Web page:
The apostle has written that the first blessing we receive from Christ is ‘wisdom,’ and Solomon said, “The fear of the Lord is the beginning of wisdom: and the knowledge of the holy [One] is understanding.” (Prov. 9:10) The word ‘fear’ in this scripture means reverence and has been better translated in some versions of the Bible. It suggests the necessary and proper attitude of reverence that all of God’s children should have toward him. If we are to be truly wise, it is essential that we follow the teachings of God’s Word of Truth. It suggests having respect for his wonderful words of enlightenment and instruction that will lead us to faithfulness and zeal in our consecration to him.

In the marvelous Word of God, we read, “O the depth of the riches both of the wisdom and knowledge of God! how unsearchable are his judgments, and his ways past finding out! For who hath known the mind of the Lord? or who hath been his counsellor? Or who hath first given to him, and it shall be recompensed unto him again? For of him, and through him, and to him, are all things: to whom be glory for ever. Amen.”—Rom. 11:33-36

Reverence for God is important from the very beginning of our walk in newness of life with Christ Jesus. It points to having a humble recognition of his greatness and perfection of holiness, and our own depravity and unrighteousness. To recognize this is the true foundation of wisdom, for it implies a willingness and desire to put aside our own imperfect ways, and to accept instead the divine will and counsel. Approaching God in this wise attitude of humility and desiring to be taught of him is a basic step in our consecrated lives, and one of the provisions of his wondrous grace. “As the hart panteth after the water brooks, so panteth my soul after thee, O God.”—Ps. 42:1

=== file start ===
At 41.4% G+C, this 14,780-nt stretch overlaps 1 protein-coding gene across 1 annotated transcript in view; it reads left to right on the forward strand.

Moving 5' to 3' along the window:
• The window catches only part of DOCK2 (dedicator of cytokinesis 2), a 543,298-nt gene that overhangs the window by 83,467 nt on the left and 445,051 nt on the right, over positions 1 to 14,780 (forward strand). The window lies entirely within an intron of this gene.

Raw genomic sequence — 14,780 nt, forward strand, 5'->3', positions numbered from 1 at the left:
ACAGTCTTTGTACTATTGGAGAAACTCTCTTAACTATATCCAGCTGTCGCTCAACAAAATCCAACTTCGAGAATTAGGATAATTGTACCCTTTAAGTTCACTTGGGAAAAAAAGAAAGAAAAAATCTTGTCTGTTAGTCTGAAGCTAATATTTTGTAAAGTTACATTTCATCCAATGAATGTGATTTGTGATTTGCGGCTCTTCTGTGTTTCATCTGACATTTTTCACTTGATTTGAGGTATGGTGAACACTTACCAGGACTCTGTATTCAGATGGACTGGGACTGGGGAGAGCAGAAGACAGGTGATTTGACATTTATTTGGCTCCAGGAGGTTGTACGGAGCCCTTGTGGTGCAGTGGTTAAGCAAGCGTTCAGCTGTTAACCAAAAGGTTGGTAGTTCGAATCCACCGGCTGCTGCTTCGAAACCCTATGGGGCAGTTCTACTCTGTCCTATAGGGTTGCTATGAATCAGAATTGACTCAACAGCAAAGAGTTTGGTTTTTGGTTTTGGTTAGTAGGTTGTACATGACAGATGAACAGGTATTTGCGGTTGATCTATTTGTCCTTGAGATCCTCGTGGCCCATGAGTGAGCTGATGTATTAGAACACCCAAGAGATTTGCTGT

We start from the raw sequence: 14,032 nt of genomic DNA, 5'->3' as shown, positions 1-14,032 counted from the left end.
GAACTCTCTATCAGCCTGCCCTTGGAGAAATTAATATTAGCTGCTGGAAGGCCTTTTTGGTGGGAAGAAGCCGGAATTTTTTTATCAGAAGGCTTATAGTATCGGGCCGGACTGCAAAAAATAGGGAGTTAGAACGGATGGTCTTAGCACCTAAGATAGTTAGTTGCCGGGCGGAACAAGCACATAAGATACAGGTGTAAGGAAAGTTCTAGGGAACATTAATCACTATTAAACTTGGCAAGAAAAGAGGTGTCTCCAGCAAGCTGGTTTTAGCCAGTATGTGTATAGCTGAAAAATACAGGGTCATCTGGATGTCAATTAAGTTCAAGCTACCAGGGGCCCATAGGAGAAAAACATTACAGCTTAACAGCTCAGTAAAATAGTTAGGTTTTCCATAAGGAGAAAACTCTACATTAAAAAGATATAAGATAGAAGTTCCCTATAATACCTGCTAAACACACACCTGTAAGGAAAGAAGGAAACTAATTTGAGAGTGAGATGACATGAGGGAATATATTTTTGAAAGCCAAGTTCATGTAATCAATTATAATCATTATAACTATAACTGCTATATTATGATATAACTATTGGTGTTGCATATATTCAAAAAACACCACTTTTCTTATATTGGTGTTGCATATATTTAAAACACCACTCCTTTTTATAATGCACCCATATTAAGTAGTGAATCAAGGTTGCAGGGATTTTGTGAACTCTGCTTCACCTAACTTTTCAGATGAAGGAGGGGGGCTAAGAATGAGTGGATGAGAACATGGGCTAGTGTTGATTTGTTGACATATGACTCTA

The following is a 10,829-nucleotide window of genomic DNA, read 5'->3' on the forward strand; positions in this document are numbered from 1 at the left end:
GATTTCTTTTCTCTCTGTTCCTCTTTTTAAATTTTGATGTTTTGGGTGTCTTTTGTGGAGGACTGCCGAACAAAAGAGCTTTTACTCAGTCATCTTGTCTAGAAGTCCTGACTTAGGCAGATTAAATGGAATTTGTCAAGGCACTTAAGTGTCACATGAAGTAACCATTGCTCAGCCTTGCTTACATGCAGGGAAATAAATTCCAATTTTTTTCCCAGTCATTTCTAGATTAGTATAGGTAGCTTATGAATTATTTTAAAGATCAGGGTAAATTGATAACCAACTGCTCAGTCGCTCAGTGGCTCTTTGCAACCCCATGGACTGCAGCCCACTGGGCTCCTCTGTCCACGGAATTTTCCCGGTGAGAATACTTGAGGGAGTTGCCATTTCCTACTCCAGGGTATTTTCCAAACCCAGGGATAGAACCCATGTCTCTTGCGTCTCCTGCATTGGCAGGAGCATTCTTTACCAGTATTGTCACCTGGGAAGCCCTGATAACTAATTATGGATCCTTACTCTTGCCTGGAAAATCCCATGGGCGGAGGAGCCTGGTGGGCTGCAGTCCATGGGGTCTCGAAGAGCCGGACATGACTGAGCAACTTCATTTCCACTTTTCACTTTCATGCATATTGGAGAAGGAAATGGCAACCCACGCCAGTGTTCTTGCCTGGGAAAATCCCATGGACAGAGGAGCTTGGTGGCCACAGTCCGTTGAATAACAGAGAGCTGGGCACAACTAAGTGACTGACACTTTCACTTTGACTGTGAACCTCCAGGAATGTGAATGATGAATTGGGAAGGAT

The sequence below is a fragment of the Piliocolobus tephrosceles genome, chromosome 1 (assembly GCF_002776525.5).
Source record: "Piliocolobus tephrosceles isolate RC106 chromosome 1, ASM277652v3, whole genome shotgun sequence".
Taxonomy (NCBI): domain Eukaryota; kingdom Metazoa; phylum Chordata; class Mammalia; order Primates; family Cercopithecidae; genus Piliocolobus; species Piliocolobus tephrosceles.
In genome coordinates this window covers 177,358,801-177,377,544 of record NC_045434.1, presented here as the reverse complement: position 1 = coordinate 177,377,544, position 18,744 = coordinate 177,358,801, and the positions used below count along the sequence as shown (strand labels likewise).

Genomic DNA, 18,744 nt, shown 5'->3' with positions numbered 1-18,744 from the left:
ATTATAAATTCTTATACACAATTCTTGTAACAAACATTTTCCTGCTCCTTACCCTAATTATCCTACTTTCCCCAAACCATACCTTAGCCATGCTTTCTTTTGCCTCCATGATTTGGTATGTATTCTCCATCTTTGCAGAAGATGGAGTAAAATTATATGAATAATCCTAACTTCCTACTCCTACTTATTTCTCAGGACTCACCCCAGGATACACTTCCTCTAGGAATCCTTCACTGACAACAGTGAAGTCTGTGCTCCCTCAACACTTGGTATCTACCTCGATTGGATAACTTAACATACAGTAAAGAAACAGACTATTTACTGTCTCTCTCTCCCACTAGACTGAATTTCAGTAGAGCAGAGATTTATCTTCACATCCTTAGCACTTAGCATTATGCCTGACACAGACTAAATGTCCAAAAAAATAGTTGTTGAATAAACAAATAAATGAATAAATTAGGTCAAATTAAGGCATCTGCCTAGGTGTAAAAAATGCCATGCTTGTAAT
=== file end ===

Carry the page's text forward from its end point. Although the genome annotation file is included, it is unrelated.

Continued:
In his epistle, the Apostle James outlines an overall picture of divine and heavenly wisdom. He writes, “The wisdom that is from above is first pure, then peaceable, gentle, and easy to be entreated, full of mercy and good fruits, without partiality, and without hypocrisy. And the fruit of righteousness is sown in peace of them that make peace.”—James 3:17,18

In Christ we have the best and noblest example ever shown of the manner in which these various elements of heavenly wisdom operate in one who is fully consecrated to the doing of God’s will. Heavenly wisdom is in harmony with the divine character in each of these aspects, and our Lord Jesus manifested these wonderful qualities as he daily went about in the service of his Father.